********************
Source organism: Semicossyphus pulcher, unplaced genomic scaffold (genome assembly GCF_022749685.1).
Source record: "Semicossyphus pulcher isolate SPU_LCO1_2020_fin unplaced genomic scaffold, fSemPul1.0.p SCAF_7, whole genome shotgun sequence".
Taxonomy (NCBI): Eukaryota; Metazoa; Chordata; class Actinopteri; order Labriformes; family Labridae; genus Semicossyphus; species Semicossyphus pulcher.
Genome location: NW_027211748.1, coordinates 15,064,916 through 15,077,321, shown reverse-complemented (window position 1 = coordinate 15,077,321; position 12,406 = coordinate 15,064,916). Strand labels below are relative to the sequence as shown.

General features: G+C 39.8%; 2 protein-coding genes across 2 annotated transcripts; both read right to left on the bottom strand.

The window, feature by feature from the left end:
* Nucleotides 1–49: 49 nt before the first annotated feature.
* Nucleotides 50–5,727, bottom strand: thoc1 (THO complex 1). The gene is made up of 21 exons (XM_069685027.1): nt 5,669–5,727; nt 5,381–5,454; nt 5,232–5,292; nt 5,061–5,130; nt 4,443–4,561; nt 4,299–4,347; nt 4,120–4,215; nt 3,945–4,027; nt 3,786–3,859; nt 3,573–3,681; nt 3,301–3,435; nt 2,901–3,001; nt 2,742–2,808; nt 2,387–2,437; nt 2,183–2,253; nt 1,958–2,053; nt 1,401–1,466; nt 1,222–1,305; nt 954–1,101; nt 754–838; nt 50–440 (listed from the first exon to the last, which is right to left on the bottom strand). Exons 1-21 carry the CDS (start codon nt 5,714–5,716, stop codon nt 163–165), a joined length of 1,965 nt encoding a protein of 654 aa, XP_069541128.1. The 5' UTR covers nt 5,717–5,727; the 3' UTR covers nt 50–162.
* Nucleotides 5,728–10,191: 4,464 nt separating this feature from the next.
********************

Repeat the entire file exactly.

Source organism: Semicossyphus pulcher, unplaced genomic scaffold (genome assembly GCF_022749685.1).
Source record: "Semicossyphus pulcher isolate SPU_LCO1_2020_fin unplaced genomic scaffold, fSemPul1.0.p SCAF_7, whole genome shotgun sequence".
Taxonomy (NCBI): Eukaryota; Metazoa; Chordata; class Actinopteri; order Labriformes; family Labridae; genus Semicossyphus; species Semicossyphus pulcher.
Genome location: NW_027211748.1, coordinates 15,064,916 through 15,077,321, shown reverse-complemented (window position 1 = coordinate 15,077,321; position 12,406 = coordinate 15,064,916). Strand labels below are relative to the sequence as shown.

General features: G+C 39.8%; 2 protein-coding genes across 2 annotated transcripts; both read right to left on the bottom strand.

The window, feature by feature from the left end:
* Nucleotides 1–49: 49 nt before the first annotated feature.
* Nucleotides 50–5,727, bottom strand: thoc1 (THO complex 1). The gene is made up of 21 exons (XM_069685027.1): nt 5,669–5,727; nt 5,381–5,454; nt 5,232–5,292; nt 5,061–5,130; nt 4,443–4,561; nt 4,299–4,347; nt 4,120–4,215; nt 3,945–4,027; nt 3,786–3,859; nt 3,573–3,681; nt 3,301–3,435; nt 2,901–3,001; nt 2,742–2,808; nt 2,387–2,437; nt 2,183–2,253; nt 1,958–2,053; nt 1,401–1,466; nt 1,222–1,305; nt 954–1,101; nt 754–838; nt 50–440 (listed from the first exon to the last, which is right to left on the bottom strand). Exons 1-21 carry the CDS (start codon nt 5,714–5,716, stop codon nt 163–165), a joined length of 1,965 nt encoding a protein of 654 aa, XP_069541128.1. The 5' UTR covers nt 5,717–5,727; the 3' UTR covers nt 50–162.
* Nucleotides 5,728–10,191: 4,464 nt separating this feature from the next.